9.2.  Informative References . . . . . . . . . . . . . . . . . . 16
   Authors' Addresses . . . . . . . . . . . . . . . . . . . . . . . . 16



















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1.  Introduction

   Content Delivery Networks (CDNs) are commonly used for improving the
   End User experience of a content delivery service, at a reasonable
   cost.  This document outlines real world use cases (not technical
   solutions) for interconnecting CDNs.  It can be used to provide
   guidance to the CDNI WG about the interconnection arrangements to be
   supported and to validate the requirements of the various CDNI
   interfaces.

   This document identifies the main motivations for a CDN Provider to
   interconnect its CDN:

   o  CDN Footprint Extension Use Cases (Section 2)

   o  CDN Offload Use Cases (Section 3)

   o  CDN Capability Use Cases (Section 4)

   Then, the document highlights the need for interoperability to
   exchange and enforce content delivery policies (Section 5).

1.1.  Terminology

   We adopt the terminology described in
   [I-D.ietf-cdni-problem-statement], [I-D.davie-cdni-framework],
   [RFC3466], and [RFC3568].

   Access CDN:

   A CDN that is directly connected to the End User's access.  An Access
   CDN may have specific information about the End User and the network,
   for instance, End User's profile and access capabilities.

   Delivering CDN:

   The CDN that delivers the requested piece of content to the End User.
   In particular, the delivering CDN can be an Access CDN.

1.2.  Abbreviations

   o  CDN: Content Delivery Network also known as Content Distribution
      Network

   o  CSP: Content Service Provider

   o  dCDN: downstream CDN




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   o  DNS: Domain Name System

   o  DRM: Digital Rights Management

   o  EU: End User

   o  ISP: Internet Service Provider

   o  NSP: Network Service Provider

   o  QoE: Quality of Experience

   o  QoS: Quality of Service

   o  uCDN: upstream CDN

   o  URL: Uniform Resource Locator

   o  WiFi: Wireless Fidelity

1.3.  Rationale for Multi-CDN Systems

   Content Delivery Networks (CDNs) are used to deliver content because
   they can:

   o  improve the experience for the End User; for instance delivery has
      lower latency (decreased round-trip-time between the user and the
      delivery server) and better robustness,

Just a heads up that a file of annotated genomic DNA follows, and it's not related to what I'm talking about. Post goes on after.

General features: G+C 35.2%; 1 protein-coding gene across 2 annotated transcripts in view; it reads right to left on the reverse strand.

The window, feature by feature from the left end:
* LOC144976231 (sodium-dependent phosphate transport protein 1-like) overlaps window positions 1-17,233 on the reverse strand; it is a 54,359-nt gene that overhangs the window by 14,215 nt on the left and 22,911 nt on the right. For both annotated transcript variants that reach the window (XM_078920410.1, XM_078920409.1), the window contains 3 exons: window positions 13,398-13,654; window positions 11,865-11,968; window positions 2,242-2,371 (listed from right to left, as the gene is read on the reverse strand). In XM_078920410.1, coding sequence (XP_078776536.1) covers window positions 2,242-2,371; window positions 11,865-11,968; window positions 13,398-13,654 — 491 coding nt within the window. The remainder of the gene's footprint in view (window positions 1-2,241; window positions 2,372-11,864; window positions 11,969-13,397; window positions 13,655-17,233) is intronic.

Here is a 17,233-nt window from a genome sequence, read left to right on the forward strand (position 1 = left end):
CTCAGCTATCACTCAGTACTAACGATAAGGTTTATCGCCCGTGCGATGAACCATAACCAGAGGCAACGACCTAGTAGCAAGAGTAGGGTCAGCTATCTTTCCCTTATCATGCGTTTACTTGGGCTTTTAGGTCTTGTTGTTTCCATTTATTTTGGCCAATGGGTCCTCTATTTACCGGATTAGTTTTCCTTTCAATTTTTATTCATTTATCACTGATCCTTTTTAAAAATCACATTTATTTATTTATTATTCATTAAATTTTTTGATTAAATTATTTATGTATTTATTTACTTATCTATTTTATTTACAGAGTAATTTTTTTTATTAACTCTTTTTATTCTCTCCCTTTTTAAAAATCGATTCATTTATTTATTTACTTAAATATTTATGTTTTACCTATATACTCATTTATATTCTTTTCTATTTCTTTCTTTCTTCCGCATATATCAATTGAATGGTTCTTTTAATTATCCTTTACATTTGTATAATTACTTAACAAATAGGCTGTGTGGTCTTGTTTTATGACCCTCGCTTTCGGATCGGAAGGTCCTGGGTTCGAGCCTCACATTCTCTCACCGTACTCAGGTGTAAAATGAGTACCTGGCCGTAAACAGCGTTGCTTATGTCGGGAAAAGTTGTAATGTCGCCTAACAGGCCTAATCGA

o  reduce the network operator's costs; for instance, lower delivery
      cost (reduced bandwidth usage) for cacheable content,

   o  reduce the Content Service Provider's (CSP) costs, such as
      datacenter capacity, space, and electricity consumption, as
      popular content is delivered through the CDN rather than through
      the CSP's servers.

   Indeed, many Network Service Providers (NSPs) and enterprise service
   providers are deploying or have deployed their own CDNs.  Despite the
   potential benefits of interconnecting CDNs, today each CDN is a
   standalone network.  The objective of CDN Interconnection is to
   overcome this restriction: the interconnected CDNs should be able to
   collectively behave as a single delivery infrastructure.

   An example is depicted in Figure 1.  Two CDN Providers establish a
   CDN Interconnection.  The Content Service Provider CSP-1 reaches an
   agreement with CDN Provider 'A' for the delivery of its content.  CDN
   Provider 'A' and CDN Provider 'B' agree to interconnect their CDNs.



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   When a User Agent requests content from CSP-1, CDN-A considers that
   delivery by CDN-B is appropriate, for instance, because CDN-B is an
   Access CDN and the user is directly attached to it.  CDN-A has
   delegated the handling of requests for CSP-1's content through the
   CDN Interconnection agreement, thus, the content is actually
   delivered from CDN-B.

   The End User benefits from this arrangement through a better Quality
   of Experience (QoE), because the content is delivered from a nearby
   Surrogate.  CDN Provider 'A' benefits because it does not need to
   deploy such an extensive CDN, whilst CDN Provider 'B' may receive
   some compensation for the delivery.  CSP-1 benefits because it only
   needs to make one business agreement and one physical connection,
   with CDN Provider 'A', but its End Users get a service quality as
   though CSP-1 had also gone to the trouble of making a business
   agreement with CDN Provider 'B'.


    +-------+ +-------+
    | CSP-1 | | CSP-2 |
    +-------+ +-------+
        |         |
       ,--,--,--./            ,--,--,--.
    ,-'          `-.       ,-'          `-.